I sat at the “press table” at a recent California Republican Convention covering the event for my TV station, when I started making small talk with the “reporter” next to me.
It turned out he was a dentist from Southern California who was writing a story about the convention for his personal blog. His official GOP convention press credentials, worn around his neck like mine, wouldn’t have given way his real job.
And that’s precisely why President Obama will have a tough time getting a federal shield law passed that would protect journalists from revealing their sources. The problem: Who is a journalist today?
Everyone in 2013 has a cell phone camera and an Internet connection. Everyone can find some online site to post a photo or an opinion. Should everyone be protected from law enforcement agencies asking about their sources or their work? There is no answer that’s easy enough for Congress to decide.
The 40 states that do have local shield laws are constantly dealing with who gets protected under them and who doesn’t. California’s shield law is specific about protecting a “publisher, editor or reporter,” but most interpretations say it probably also protects freelancers and stringers. Isn’t that everybody?
Journalists in this country aren’t licensed or even credentialed by any official agency. Want a “press pass?” Make one yourself with Photoshop. Want to alter a picture? Who’s stopping you? Want to make up your own facts? It will take hours to discover your deception and correct it after you’ve posted your story worldwide.
The American “journalist” who is widely credited for serving more jail time than any other for refusing to turn over his video to police, may have never been a journalist in the first place.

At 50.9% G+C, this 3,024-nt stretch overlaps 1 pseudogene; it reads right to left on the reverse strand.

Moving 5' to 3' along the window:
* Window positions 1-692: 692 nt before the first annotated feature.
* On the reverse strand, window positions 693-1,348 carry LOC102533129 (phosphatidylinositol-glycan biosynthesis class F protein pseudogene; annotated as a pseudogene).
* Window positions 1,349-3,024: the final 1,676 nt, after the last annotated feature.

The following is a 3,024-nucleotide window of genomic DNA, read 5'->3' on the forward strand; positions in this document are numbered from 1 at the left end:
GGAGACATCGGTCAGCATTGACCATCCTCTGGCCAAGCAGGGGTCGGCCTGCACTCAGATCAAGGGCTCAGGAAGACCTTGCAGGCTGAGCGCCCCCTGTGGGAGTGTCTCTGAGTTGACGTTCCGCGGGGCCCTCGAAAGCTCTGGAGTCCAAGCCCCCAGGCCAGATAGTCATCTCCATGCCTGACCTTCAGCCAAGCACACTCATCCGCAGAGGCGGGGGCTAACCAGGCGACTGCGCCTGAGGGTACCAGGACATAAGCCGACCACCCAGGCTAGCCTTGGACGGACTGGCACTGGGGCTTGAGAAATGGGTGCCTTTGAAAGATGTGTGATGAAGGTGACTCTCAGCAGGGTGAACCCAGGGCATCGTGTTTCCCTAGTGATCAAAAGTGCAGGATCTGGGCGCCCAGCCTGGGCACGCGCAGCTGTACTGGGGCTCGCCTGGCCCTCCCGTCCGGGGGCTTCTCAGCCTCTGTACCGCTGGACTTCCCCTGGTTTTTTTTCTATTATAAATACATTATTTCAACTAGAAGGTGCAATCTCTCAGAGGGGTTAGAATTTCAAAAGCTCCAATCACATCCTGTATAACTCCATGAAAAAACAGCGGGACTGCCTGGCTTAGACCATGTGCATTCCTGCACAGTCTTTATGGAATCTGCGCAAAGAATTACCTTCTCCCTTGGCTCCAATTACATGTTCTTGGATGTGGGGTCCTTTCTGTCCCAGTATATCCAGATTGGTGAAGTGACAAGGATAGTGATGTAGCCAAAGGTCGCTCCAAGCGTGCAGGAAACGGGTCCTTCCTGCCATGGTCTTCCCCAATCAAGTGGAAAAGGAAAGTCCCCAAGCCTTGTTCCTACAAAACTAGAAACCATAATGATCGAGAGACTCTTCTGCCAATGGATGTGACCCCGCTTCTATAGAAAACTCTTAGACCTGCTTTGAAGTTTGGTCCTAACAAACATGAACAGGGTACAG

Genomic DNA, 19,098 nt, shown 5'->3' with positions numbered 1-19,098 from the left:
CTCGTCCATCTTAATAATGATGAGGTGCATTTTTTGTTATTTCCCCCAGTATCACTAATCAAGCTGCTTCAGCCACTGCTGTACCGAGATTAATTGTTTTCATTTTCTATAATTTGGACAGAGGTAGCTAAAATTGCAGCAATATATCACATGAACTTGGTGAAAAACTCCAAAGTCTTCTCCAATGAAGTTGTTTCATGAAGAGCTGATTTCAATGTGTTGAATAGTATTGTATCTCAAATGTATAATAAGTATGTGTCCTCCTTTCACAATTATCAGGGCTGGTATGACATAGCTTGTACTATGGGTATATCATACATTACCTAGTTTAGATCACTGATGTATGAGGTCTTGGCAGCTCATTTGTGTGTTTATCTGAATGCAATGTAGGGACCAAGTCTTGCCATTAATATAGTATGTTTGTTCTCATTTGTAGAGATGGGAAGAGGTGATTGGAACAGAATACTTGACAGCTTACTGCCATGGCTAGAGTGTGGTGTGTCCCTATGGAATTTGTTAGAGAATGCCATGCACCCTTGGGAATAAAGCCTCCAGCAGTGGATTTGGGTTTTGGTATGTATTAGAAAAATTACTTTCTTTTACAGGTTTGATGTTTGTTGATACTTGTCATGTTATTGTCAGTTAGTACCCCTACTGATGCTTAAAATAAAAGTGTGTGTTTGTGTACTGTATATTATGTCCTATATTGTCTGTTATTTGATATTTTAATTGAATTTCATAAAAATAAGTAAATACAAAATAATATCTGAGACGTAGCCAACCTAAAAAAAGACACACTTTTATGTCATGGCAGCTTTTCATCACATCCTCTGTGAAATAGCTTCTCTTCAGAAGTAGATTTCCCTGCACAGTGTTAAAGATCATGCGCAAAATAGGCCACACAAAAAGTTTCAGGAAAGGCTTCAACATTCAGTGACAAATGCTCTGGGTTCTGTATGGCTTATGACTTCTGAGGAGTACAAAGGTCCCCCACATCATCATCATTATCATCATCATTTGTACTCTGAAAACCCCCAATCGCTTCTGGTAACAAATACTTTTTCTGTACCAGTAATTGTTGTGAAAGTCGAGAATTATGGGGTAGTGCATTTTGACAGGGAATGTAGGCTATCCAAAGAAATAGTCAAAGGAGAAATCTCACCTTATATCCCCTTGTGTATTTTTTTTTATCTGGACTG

It was in 2005 when blogger Josh Wolf was videotaping a demonstration in San Francisco that got out of hand. Federal officials subpoenaed his video, and when Wolf refused to turn it over he wound up serving 226 days in federal prison.
Wolf became a cause célèbre among some (but not all) journalists’ organizations, even receiving awards from a few. Charges against him were eventually dropped, but he was freed before a final question could be answered: Was this freelancer a real journalist? Did he have a right to say no to the authorities?
That’s an answer we’re still looking for in this new media landscape, and one that only gets more complicated with every click of a smartphone.
Hank Plante is an Emmy and Peabody-winning journalist who spent three decades reporting for the CBS TV stations in San Francisco and Los Angeles. He lives in Palm Springs. Email him at firstname.lastname@example.org. This article originally appeared in the Palm Springs Desert Sun.